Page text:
Here is a terribly unflattering and premature report concerning the death of the Romanov heir, Czarevitch Alexis (1904 - 1918). Although he would not actually be murdered until the July of 1918, this article reports that his death was entirely due to poor health.
Luciene Murat (1876 - 1951?), "a distinguished member of the French nobility" wrote this VOGUE article shortly after her return from Turkey in 1922. It is the sort of column that could only have been written by an over-indulged member of the post-war European high-society types, which makes it all the more enjoyable to read. Her reminiscences of her visit to the city of Pera are especially interesting for the observations made regarding the recently displaced White Russians of her acquaintance who reluctantly resided there in some discomfort.
In this interview the Kaiser's son and fellow exile, Crown Prince Wilhelm (1882-1951, a.k.a. "The Butcher of Verdun"), catalogs his many discomforts as a "refugee" in Holland. At this point in his life the former heir apparent was dictating his memoir (this book is reviewed on this site: Post-War>Memoirs) and following closely the goings-on at Versailles.
Click here to read what Kaiser Wilhelm II thought of Adolf Hitler.
This two and a quarter page article discusses the "probable effect [that] the change of sovereigns will have upon the present so-called constitutional crises." The writer also concentrates on the subject of Edward VII as diplomat, his thoughts on the entente, his popularity and his unique relationship with the French. The character of the incoming George V is examined as it relates to the constitutional controversy of 1910.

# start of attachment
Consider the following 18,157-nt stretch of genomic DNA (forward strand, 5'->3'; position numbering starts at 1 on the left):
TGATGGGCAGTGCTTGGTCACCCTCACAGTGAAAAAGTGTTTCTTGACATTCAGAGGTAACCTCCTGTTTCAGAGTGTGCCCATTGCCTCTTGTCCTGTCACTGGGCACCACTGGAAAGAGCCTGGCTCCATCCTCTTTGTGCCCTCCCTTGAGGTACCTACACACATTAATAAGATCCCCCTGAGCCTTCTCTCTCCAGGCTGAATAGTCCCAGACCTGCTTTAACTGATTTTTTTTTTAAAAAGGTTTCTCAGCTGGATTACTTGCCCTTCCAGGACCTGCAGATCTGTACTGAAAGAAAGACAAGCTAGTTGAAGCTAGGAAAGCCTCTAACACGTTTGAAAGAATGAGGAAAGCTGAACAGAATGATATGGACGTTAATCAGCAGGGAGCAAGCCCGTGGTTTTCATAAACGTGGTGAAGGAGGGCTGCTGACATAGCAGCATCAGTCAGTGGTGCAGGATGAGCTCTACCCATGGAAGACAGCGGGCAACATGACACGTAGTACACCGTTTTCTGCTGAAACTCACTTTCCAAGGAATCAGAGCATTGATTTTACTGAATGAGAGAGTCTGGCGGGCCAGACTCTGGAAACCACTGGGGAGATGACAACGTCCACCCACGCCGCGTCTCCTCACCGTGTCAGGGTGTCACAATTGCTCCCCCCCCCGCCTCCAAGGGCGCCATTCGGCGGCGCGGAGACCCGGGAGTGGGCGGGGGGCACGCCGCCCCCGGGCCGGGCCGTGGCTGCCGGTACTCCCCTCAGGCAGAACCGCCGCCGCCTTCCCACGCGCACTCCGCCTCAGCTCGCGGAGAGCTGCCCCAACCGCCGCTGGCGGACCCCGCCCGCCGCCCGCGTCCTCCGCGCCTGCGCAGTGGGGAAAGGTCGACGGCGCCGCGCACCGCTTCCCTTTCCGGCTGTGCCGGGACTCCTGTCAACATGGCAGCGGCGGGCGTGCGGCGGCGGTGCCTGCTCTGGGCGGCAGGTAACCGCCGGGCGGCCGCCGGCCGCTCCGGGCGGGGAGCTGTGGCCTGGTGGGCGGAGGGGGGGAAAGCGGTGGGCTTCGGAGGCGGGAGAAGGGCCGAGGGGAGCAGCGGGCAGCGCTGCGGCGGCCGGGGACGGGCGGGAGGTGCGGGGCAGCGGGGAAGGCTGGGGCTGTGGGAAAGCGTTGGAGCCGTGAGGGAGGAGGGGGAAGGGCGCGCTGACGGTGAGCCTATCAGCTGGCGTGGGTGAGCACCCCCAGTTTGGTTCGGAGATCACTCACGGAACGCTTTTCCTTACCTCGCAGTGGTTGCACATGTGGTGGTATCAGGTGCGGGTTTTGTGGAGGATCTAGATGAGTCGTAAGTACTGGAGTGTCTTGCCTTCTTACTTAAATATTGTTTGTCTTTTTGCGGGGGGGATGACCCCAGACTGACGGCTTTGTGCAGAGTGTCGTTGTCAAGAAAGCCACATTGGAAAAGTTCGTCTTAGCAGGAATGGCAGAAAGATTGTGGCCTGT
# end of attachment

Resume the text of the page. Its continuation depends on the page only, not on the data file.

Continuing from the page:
This is a brief English translation of an article that appeared in "Deutsch Review" by Lord Esher entitled, "King Edward VII and Germany". Published during the last year of Edward's reign, it is plea to prolong that long "Indian summer" before the war and a declaration of his affection for Germany, the German people and his lasting support for all disarmament treaties.
Photographic portraits of the six sons and one daughter of the German Kaiser. The sons pose polished, varnished and bemedaled as the military fops they were trained to be: "Born in a palace; in a barracks bred". The journalist points out that even Wilhelm's one daughter served as a Colonel in an elite cavalry regiment.
Click here to read about the royal princess colonels of of the pre-war period.
~Click Here to Read About Women in World War One~